This is a greedy algorithm which is less computationally complex compared to L1 norm minimization because it makes use of L2 norm minimization instead. The basic idea is to split the measurement matrix into columns φ = [φ1 φ2 ... φN ]. Now φf = yk is solved. Here, only M values in φcontribute to the reconstruction of f . Next, the best M φi which contribute yk is estimated. The key idea here is we consider yk as a weighted linear combination M φi . We estimate the best φi by correlating it with the output yk and reconstruct the signal fˆ at each stage using L2 norm reconstruction until we nd the best M φi . At each stage we also estimate the the correspinding fˆi The complete algorithm is presented in [6].

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In this simulation the background subtracted image (size - 50×50) was reconstructed using Orthogonal Matching Pursuit algorithm assuming the sparsity of the image to be 100,300 and 500 for a sampling rate of 1200 samples. The reconstruction accuracy increased as higher sparsity was assumed. It should be noted that the actual sparsity of the background subtracted image was around 500.

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Comparision of Reconstruction Algorithms

L1 norm and Weighted L1 norm minimization reconstruction techniques are computationally more complicated as they try to minimize L1 norm which has a computational complexity of O(N 3 ) using linear programming. But, the critical parameter that aected the project was storage complexity. When images of size greater than 50×50 were compressed sensed, Matlab was out of memory. The problem is that the reconstruction algorithms try to reduce computational complexity by increasing storage complexity when they use techniques like dynamic programming. One plausible reason for this issue in this project was that Sedumi and CVX use dynamic programming to solve L1 norm minimization. But Orthogonal Matching pursuit uses L2 norm minimization at each stage. This reduces storage complexity issues, but computational complexity was still an issue because of repeated L2 norm minimization. But one pays for gain in storage complexity of Orthogonal Matching Pursit for the accuarcy of reconstruction as it is a pretty suboptimal method and an estimate of the sparsity of the original signal is required. In terms of accuarcy of reconstruction, Weighted L1 performed better than L1 as expected. The relation below summarizes this discussion. With respect to Computational complexity : Weighted L1 > L1 ≈ Orthogonal Pursuit Matching With respect to Storage complexity : Weighted L1 ≈ L1 > Orthogonal Pursuit Matching With respect to Reconstruction accuracy : Weighted L1 > L1 > Orthogonal Pursuit Matching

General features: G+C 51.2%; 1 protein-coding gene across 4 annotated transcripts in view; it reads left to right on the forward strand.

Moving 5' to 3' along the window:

Conclusion In this project the reconstruction of compressed sensed background subtracted images was acheived using three different reconstruction algorithms - L1 norm minimization, Weighted L1 norm minimization and Orthogonal Pursuit 6

Matching. A detailed analysis and comparision of all the three algorithms was performed. The primary issue in the project was the storage complexity of the reconstruction algorithms and hence compressed sensing could only be applied to images of very small sizes. Finally, can be concluded that these reconstruction algorithms work reliably for recovering background subtracted images which are inherently sparse.

References [1] Emmanuel Candès, Compressive Sampling. (Int. Congress of Mathematics, 3, pp. 1433-1452, Madrid, Spain,2006 ) [2] Richard Baraniuk, Compressive sensing. (IEEE Signal Processing Magazine, 24(4), pp. 118-121, July 2007) [3] Emmanuel Candès and Michael Wakin, An introduction to compressive sampling. (IEEE Signal Processing Magazine, 25(2), pp. 21 - 30, March 2008) [High-resolution version] [4] Justin Romberg, Imaging via compressive sampling. (IEEE Signal Processing Magazine, 25(2), pp. 14 - 20, March 2008) [5] Volkan Cevher, Aswin Sankaranarayanan, Marco Duarte, Dikpal Reddy, Richard Baraniuk, and Rama Chellappa, Compressive sensing for background subtraction. (European Conf. on Computer Vision (ECCV), Marseille, France, October 2008) [6] Joel Tropp and Anna Gilbert, Signal recovery from random measurements via orthogonal matching pursuit. (IEEE Trans. on Information Theory, 53(12) pp. 4655-4666, December 2007) [7] Emmanuel Candès, Michael Wakin, and Stephen Boyd, Enhancing sparsity by reweighted ell-1 minimization. (Preprint, 2008)

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Project Report

Mar 16, 2009 - The Weighted L1 norm minimization only gives a very good ... they try to minimize L1 norm which has a computational complexity of O(N3) using linear programming. ... (European Conf. on Computer Vision (ECCV), Mar-.